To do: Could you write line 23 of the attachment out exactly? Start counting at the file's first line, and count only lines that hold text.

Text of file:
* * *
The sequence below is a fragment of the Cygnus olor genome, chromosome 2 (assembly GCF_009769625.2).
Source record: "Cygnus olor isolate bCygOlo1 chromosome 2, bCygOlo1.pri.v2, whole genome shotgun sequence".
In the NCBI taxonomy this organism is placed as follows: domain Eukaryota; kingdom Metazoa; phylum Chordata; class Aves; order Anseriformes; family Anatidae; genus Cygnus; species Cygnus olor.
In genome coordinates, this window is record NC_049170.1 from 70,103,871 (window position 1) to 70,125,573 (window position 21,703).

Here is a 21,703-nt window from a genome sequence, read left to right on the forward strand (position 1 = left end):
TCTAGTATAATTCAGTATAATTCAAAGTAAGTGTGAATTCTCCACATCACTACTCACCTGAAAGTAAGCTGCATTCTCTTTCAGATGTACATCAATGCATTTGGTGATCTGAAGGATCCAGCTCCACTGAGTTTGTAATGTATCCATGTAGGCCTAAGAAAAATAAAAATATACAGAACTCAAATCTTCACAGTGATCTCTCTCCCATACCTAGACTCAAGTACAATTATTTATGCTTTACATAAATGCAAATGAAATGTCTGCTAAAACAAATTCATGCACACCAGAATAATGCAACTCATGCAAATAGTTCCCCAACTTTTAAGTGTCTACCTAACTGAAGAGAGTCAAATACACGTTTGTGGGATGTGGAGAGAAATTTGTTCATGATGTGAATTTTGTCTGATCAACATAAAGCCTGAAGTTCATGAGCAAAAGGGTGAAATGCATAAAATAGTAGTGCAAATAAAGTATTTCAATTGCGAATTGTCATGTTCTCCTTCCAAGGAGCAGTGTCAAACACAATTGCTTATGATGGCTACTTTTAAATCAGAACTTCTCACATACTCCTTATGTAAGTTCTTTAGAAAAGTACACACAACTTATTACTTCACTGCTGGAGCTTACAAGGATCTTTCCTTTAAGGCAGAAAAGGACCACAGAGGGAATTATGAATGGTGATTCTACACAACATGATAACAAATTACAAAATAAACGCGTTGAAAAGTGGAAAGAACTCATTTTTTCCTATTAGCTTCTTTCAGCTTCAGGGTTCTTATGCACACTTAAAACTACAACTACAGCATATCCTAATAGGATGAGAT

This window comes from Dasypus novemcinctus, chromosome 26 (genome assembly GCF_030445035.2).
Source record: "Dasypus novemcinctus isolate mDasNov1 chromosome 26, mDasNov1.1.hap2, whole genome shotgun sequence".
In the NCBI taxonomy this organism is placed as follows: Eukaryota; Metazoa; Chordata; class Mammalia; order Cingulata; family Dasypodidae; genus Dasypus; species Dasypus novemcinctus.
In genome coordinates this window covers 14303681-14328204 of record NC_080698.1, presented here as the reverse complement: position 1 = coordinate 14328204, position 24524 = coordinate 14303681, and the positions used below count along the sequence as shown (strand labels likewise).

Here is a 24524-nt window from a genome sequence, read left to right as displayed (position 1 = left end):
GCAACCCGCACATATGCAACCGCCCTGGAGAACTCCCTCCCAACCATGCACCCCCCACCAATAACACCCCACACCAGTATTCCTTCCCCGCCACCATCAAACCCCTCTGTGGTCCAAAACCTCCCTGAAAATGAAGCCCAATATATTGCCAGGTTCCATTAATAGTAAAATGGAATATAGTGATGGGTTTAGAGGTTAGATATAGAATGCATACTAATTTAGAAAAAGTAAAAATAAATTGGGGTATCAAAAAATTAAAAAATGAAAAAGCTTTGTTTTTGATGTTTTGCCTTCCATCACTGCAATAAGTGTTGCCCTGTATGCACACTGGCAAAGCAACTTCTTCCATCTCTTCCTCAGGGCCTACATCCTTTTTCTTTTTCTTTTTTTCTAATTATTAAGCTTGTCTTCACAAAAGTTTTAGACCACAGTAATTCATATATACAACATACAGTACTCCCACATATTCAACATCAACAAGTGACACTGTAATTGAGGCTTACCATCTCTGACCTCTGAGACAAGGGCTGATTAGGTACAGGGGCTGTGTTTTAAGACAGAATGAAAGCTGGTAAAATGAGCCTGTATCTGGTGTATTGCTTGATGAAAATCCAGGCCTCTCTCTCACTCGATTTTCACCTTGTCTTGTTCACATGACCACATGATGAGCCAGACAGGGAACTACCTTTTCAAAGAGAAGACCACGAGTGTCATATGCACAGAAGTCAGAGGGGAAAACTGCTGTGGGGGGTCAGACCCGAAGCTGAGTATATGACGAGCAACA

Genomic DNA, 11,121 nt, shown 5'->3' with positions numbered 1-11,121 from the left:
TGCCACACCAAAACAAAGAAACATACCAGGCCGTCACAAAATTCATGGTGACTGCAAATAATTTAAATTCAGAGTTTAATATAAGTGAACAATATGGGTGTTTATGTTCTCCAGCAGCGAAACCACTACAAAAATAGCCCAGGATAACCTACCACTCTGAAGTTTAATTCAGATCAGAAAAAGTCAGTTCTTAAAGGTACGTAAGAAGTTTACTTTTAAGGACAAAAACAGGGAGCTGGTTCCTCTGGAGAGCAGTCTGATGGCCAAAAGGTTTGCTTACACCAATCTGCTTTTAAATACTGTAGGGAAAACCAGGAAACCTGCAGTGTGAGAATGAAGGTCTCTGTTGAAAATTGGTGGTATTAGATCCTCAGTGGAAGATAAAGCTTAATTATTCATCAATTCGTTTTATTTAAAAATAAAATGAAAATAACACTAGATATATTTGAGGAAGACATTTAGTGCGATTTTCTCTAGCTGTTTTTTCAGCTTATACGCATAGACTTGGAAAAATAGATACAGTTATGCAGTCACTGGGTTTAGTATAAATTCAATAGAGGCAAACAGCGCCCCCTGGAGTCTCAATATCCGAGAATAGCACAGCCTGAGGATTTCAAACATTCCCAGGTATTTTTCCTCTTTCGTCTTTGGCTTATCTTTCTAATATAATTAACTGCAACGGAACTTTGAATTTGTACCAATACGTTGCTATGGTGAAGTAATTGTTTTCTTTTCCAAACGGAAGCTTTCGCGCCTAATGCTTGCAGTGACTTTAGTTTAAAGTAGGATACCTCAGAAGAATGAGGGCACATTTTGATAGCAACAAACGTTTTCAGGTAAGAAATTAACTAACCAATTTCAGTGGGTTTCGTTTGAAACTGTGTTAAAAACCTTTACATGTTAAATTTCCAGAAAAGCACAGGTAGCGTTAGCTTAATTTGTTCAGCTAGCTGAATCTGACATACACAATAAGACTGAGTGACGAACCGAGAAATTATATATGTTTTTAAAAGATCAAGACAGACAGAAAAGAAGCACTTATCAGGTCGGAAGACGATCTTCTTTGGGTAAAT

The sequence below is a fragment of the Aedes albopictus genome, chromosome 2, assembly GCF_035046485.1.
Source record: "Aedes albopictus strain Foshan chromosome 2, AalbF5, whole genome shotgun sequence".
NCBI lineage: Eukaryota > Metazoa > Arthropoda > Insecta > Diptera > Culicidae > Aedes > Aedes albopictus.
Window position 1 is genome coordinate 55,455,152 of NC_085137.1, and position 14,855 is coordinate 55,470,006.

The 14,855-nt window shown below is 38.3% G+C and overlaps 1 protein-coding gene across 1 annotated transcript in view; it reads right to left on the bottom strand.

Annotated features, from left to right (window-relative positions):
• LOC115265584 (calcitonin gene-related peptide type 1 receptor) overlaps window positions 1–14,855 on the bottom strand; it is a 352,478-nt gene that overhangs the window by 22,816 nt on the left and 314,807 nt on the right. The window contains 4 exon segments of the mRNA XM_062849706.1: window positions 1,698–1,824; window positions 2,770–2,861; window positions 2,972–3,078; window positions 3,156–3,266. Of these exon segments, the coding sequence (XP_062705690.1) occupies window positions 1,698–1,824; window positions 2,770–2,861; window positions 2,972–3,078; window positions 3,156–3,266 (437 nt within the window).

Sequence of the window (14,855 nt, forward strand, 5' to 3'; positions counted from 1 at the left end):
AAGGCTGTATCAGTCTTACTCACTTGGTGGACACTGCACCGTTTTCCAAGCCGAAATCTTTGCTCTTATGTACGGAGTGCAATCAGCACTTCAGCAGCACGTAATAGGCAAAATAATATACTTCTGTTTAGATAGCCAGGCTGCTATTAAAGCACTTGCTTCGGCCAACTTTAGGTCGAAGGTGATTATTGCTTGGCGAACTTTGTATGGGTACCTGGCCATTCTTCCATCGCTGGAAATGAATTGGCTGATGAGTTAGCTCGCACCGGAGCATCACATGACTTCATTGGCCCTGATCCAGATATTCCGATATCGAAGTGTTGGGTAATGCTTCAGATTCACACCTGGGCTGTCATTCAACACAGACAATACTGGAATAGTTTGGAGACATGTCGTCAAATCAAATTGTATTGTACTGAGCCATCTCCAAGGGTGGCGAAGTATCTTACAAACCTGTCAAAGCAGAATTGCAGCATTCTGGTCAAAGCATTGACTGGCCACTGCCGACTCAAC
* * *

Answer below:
AAGGCTGTATCAGTCTTACTCACTTGGTGGACACTGCACCGTTTTCCAAGCCGAAATCTTTGCTCTTATGTACGGAGTGCAATCAGCACTTCAGCAGCACGTAATAGGCAAAATAATATACTTCTGTTTAGATAGCCAGGCTGCTATTAAAGCACTTGCTTCGGCCAACTTTAGGTCGAAGGTGATTATTGCTTGGCGAACTTTGTATGGGTACCTGGCCATTCTTCCATCGCTGGAAATGAATTGGCTGATGAGTTAGCTCGCACCGGAGCATCACATGACTTCATTGGCCCTGATCCAGATATTCCGATATCGAAGTGTTGGGTAATGCTTCAGATTCACACCTGGGCTGTCATTCAACACAGACAATACTGGAATAGTTTGGAGACATGTCGTCAAATCAAATTGTATTGTACTGAGCCATCTCCAAGGGTGGCGAAGTATCTTACAAACCTGTCAAAGCAGAATTGCAGCATTCTGGTCAAAGCATTGACTGGCCACTGCCGACTCAAC